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# Question

If there are an infinite number of draws how does the probability eventually converge to 9/16? There was mention in the video that there can be an infinite number of draws greater than or equal to 3 and that it would not be possible to add up the probabilities. However, through using P = 1 - P(complement) we found that the probability is 9/16. So wouldn't that mean that it would actually be possible to add up each of the probabilities of draws greater than or equal to 3? Also in the text explanation, there is mention regarding the draws being "independent". Can you help me to better understand the concept of independent?

Well, there are an infinite number of draws, but as the draw number gets higher, the probability of getting the first heart on that draw gets smaller, so that the probabilities get infinitely close to zero. The probability of getting the first heart on a certain number draw is the probability of getting the first heart on the previous draw times 3/4. So each consecutive probability (of getting a heart on a given draw) is 3/4 of the previous draw. So even though we have an infinite number of probabilities, they mathematically converge to a finite value. In this case, the probabilities of getting a first heart on the 3rd draw and beyond converge to 9/16.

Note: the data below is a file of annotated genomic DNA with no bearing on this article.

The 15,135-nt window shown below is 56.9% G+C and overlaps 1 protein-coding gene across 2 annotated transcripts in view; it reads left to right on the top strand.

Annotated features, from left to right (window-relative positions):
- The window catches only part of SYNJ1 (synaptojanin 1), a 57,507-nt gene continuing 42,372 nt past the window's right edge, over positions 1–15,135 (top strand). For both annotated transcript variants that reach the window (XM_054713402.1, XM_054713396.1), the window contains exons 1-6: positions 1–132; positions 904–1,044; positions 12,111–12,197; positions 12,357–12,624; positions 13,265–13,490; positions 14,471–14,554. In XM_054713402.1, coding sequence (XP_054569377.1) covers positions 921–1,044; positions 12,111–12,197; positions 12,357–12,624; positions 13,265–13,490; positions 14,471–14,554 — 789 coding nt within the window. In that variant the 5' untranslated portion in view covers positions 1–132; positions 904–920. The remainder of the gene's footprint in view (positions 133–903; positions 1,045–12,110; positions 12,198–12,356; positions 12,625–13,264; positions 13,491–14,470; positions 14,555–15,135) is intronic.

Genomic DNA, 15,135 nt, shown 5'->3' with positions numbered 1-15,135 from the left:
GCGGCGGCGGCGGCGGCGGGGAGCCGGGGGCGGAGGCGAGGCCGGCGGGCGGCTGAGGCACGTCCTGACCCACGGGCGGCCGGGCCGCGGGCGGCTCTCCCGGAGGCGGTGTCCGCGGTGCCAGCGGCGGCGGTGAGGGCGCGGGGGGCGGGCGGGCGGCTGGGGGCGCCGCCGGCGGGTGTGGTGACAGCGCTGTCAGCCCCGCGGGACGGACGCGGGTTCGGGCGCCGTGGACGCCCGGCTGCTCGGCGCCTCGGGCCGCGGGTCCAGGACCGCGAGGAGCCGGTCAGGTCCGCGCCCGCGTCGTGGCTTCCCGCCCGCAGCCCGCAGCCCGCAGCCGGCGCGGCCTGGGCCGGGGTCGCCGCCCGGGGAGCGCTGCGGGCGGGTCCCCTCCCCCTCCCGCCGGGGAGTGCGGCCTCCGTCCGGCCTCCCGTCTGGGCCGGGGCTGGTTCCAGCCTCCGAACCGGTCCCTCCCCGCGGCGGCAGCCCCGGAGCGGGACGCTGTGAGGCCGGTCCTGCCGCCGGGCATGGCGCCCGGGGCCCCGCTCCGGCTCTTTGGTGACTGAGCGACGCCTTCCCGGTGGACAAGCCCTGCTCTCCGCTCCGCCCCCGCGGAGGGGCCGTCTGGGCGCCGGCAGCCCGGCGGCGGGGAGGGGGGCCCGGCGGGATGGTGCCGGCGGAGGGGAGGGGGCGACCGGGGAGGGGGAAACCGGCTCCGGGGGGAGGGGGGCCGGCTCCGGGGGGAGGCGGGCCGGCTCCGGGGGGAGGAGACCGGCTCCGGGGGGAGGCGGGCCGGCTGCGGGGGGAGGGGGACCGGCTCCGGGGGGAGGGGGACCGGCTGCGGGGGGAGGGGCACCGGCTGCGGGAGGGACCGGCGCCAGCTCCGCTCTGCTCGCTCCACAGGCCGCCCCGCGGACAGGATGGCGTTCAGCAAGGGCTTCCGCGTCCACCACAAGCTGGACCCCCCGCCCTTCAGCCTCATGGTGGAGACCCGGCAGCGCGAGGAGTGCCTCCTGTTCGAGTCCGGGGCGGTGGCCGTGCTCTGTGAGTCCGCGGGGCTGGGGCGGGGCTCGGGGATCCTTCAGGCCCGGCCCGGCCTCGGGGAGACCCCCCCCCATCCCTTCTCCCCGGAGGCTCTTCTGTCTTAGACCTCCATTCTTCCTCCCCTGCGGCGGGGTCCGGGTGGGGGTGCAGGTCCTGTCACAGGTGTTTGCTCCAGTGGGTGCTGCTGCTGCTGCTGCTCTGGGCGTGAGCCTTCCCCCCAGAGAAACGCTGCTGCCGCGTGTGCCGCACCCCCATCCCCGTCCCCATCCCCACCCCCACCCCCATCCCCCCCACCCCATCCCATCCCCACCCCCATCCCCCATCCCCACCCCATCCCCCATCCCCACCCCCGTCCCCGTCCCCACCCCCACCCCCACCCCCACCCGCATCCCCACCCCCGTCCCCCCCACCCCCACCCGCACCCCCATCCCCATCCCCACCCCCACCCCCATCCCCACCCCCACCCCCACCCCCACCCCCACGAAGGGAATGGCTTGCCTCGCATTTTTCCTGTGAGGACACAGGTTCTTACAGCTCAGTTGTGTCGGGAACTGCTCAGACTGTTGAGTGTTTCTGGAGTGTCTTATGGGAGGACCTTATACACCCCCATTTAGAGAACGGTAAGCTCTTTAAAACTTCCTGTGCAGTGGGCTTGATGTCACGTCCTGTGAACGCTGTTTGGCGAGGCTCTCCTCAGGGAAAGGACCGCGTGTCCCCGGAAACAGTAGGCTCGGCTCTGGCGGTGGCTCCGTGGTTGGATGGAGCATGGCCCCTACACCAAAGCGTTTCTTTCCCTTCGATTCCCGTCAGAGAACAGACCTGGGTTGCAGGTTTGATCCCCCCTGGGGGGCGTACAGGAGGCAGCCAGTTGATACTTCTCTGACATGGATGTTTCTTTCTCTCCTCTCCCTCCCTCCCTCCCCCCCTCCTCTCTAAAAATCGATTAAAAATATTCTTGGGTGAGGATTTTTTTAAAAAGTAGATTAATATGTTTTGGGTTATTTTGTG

It is actually possible to calculate using a sum of an infinite geometric series. You don't need to know this for the GMAT:

Sum = (first term of series)/(1 - (common ratio)) which here would be:

((3/4)^2 * (1/4))/(1 - (3/4)) = ((9/16)(1/4))/(1/4) = 9/16

As you can see, however, it's probably faster to use P = 1 - P(complement).

Independent here means that the probability of a draw is NOT affected by the outcomes before it. They are independent. I’d recommend reading the lesson on independent events.